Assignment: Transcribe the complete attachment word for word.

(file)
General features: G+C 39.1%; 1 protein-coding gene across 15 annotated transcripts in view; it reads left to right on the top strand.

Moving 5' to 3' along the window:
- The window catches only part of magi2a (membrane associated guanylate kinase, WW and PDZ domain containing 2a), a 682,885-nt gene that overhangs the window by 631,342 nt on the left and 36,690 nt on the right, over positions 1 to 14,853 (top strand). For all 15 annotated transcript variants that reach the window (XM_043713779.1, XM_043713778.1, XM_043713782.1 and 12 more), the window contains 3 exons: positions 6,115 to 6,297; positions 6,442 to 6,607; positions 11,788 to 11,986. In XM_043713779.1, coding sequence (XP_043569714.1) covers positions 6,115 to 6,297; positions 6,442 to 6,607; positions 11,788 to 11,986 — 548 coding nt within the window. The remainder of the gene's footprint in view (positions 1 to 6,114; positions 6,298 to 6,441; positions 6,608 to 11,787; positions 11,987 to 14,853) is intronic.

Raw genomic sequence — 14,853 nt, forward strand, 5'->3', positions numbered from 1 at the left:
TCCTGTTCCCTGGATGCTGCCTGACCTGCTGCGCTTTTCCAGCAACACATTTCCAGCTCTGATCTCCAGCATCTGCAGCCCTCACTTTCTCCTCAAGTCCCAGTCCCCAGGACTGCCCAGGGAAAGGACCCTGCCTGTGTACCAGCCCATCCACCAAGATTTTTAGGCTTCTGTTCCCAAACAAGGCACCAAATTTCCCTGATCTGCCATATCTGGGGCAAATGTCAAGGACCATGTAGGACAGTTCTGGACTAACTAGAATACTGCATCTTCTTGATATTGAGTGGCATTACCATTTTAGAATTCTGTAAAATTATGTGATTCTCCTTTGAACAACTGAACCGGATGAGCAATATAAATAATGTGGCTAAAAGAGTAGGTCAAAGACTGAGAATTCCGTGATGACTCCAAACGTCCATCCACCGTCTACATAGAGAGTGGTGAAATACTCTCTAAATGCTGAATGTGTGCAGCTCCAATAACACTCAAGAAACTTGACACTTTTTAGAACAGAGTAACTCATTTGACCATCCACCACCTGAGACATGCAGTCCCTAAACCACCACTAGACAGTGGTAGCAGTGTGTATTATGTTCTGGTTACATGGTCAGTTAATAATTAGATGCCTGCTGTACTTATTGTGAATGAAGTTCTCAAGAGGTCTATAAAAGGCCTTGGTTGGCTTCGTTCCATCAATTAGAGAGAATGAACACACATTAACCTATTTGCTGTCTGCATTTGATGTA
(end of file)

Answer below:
General features: G+C 39.1%; 1 protein-coding gene across 15 annotated transcripts in view; it reads left to right on the top strand.

Moving 5' to 3' along the window:
- The window catches only part of magi2a (membrane associated guanylate kinase, WW and PDZ domain containing 2a), a 682,885-nt gene that overhangs the window by 631,342 nt on the left and 36,690 nt on the right, over positions 1 to 14,853 (top strand). For all 15 annotated transcript variants that reach the window (XM_043713779.1, XM_043713778.1, XM_043713782.1 and 12 more), the window contains 3 exons: positions 6,115 to 6,297; positions 6,442 to 6,607; positions 11,788 to 11,986. In XM_043713779.1, coding sequence (XP_043569714.1) covers positions 6,115 to 6,297; positions 6,442 to 6,607; positions 11,788 to 11,986 — 548 coding nt within the window. The remainder of the gene's footprint in view (positions 1 to 6,114; positions 6,298 to 6,441; positions 6,608 to 11,787; positions 11,987 to 14,853) is intronic.

Raw genomic sequence — 14,853 nt, forward strand, 5'->3', positions numbered from 1 at the left:
TCCTGTTCCCTGGATGCTGCCTGACCTGCTGCGCTTTTCCAGCAACACATTTCCAGCTCTGATCTCCAGCATCTGCAGCCCTCACTTTCTCCTCAAGTCCCAGTCCCCAGGACTGCCCAGGGAAAGGACCCTGCCTGTGTACCAGCCCATCCACCAAGATTTTTAGGCTTCTGTTCCCAAACAAGGCACCAAATTTCCCTGATCTGCCATATCTGGGGCAAATGTCAAGGACCATGTAGGACAGTTCTGGACTAACTAGAATACTGCATCTTCTTGATATTGAGTGGCATTACCATTTTAGAATTCTGTAAAATTATGTGATTCTCCTTTGAACAACTGAACCGGATGAGCAATATAAATAATGTGGCTAAAAGAGTAGGTCAAAGACTGAGAATTCCGTGATGACTCCAAACGTCCATCCACCGTCTACATAGAGAGTGGTGAAATACTCTCTAAATGCTGAATGTGTGCAGCTCCAATAACACTCAAGAAACTTGACACTTTTTAGAACAGAGTAACTCATTTGACCATCCACCACCTGAGACATGCAGTCCCTAAACCACCACTAGACAGTGGTAGCAGTGTGTATTATGTTCTGGTTACATGGTCAGTTAATAATTAGATGCCTGCTGTACTTATTGTGAATGAAGTTCTCAAGAGGTCTATAAAAGGCCTTGGTTGGCTTCGTTCCATCAATTAGAGAGAATGAACACACATTAACCTATTTGCTGTCTGCATTTGATGTA